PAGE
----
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Sex Toys: Marketed to Men or Women?

Merchandising, brand positioning and advertising are everything when it comes to marketing and influencing consumers. They are the essential components that affect our decision to buy. Wine bottles and perfume are wonderful case studies of this. In fact, half the research for branding wine goes in to the design of the bottle rather than the wine itself. Unless you know exactly what bottle of wine you like, you’re likely to go for the varietal, a certain price point, and then a specific style of wine label. Similarly, you might generally stick to one brand of perfume, but you’re likely to gravitate towards new bottles that match your style. Design sells in the same way that sex sells. Branding and design vary based on demographics, especially when it comes to gender.

Sex toys have been around for centuries, dating back, surprisingly, to the ice age. However, until the last couple of decades, they were predominately marketed to – and made for – men. It was not until the late 1800′s when the first vibrator was created with women in mind. However, it was created to cure women of hysteria rather than as a form of pleasure or gratification. Eventually brands like Sears and Roebach caught on and sold them to women in their magazines beginning in the 1950′s–but men still represented the majority of purchases.

In the last 20 years, there’s been a monumental shift in the sex toy buyer demographic. Sex toys have gone from the silent taboo friends hiding in our bedside tables to the guests of honor at what some call the new tupperware parties, to being championed by female celebrities and touted in best-selling books. Sex shops have morphed into sex “boutiques”, and collections such as sex toys by Adam & Eve have gone from standard variety phallic shaped items to multi-coloured, multi-functional, sleek and friendlier looking items. The industry has shifted from being completely male dominated to female dominated. In fact, one in every two women in the US now reports owning a sex toy, which is due in large part to the mainstream acceptance of toys.

However, while the toys themselves continue to evolve and become more mainstream, a disparity still remains in the merchandising of the product. More and more sex toy merchandising is being aimed at women. Yet, many toys contain imagery of sexy women in scantily clad outfits in highly sexualized positions. Perhaps this makes sense with bondage kits, sex swings and other toys that might need illustrative photos, but what about simple vibrators and dildos? What function do these illustrations serve, beyond reaching out to entice the fantasies of the male heterosexual client? Are we expected to channel this specific female stereotype? Does this not exclude and antagonize the girl-next-door client? I would argue that this is appealing to your typical male and reinforcing aged stereotypes of what they seek sexually, all of which is interesting considering the growing impact of women on sex toy sales each year.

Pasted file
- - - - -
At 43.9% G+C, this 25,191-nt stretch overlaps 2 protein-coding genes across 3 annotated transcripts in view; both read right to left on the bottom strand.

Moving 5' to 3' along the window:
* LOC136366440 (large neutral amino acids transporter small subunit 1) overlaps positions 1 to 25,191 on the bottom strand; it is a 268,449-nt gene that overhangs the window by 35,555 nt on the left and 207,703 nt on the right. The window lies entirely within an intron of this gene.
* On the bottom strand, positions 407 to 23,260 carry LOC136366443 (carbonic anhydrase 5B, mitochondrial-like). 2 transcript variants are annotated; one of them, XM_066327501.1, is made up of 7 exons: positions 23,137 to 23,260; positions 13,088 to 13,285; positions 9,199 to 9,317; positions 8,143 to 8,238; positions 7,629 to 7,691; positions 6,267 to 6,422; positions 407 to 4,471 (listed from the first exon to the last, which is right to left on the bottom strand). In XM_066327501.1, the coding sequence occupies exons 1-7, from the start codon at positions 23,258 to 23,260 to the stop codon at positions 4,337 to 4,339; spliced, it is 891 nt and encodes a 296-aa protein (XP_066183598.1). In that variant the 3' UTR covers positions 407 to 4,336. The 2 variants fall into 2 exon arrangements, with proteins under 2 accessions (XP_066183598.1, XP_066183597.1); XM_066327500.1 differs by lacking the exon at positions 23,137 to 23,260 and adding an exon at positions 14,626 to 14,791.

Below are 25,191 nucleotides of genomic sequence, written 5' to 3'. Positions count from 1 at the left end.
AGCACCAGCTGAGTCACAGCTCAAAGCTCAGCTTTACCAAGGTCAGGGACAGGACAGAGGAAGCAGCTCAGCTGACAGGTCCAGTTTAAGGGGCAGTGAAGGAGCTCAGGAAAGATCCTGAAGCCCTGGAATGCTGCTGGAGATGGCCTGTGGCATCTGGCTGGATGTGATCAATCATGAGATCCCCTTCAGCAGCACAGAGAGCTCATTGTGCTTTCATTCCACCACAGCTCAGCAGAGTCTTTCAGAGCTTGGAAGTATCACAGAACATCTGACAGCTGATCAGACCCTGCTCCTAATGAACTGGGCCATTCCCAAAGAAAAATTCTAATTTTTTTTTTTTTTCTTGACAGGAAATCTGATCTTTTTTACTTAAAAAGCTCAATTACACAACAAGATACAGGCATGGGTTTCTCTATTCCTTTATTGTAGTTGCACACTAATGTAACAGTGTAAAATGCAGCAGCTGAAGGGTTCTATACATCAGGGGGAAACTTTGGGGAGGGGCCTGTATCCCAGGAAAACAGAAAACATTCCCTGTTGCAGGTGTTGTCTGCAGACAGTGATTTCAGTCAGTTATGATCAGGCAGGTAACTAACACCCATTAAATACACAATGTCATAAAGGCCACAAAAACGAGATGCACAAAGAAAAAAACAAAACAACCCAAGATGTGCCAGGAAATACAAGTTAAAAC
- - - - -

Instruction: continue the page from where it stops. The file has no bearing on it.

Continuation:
No doubt, market and branding research is done on each of these sex toys in order to determine the most fitting labels and design, but I still wonder why products made for women end up on the shelf seemingly to attract male buyers. Does female empowerment simply dissolve when it comes to sex? Over a hundred million readers of 50 Shades of Grey would suggest this, but in fact the marketing picture is hardly that simple.

While many consumers will say that it is the product that they are buying, not the packaging, they would tend to be alluding themselves. Just like the wine label that sells the wine to all but the serious drinkers, when it comes to sex toys, and this is particularly relevant for novice buyers, the packaging sets the tone and sometimes makes the sale. A woman who comes to buy a toy but still feels jittery about how using a vibrator will change her sexual experience, is more likely to make that purchase and even to spend slightly more when the toy of her choice appeals to her style as well as her perceived needs. Still, style means that there is a market for classy, a market for saucy and many versions in between. The future of this fascinating, evolving facet of the sex toy industry remains to be seen.


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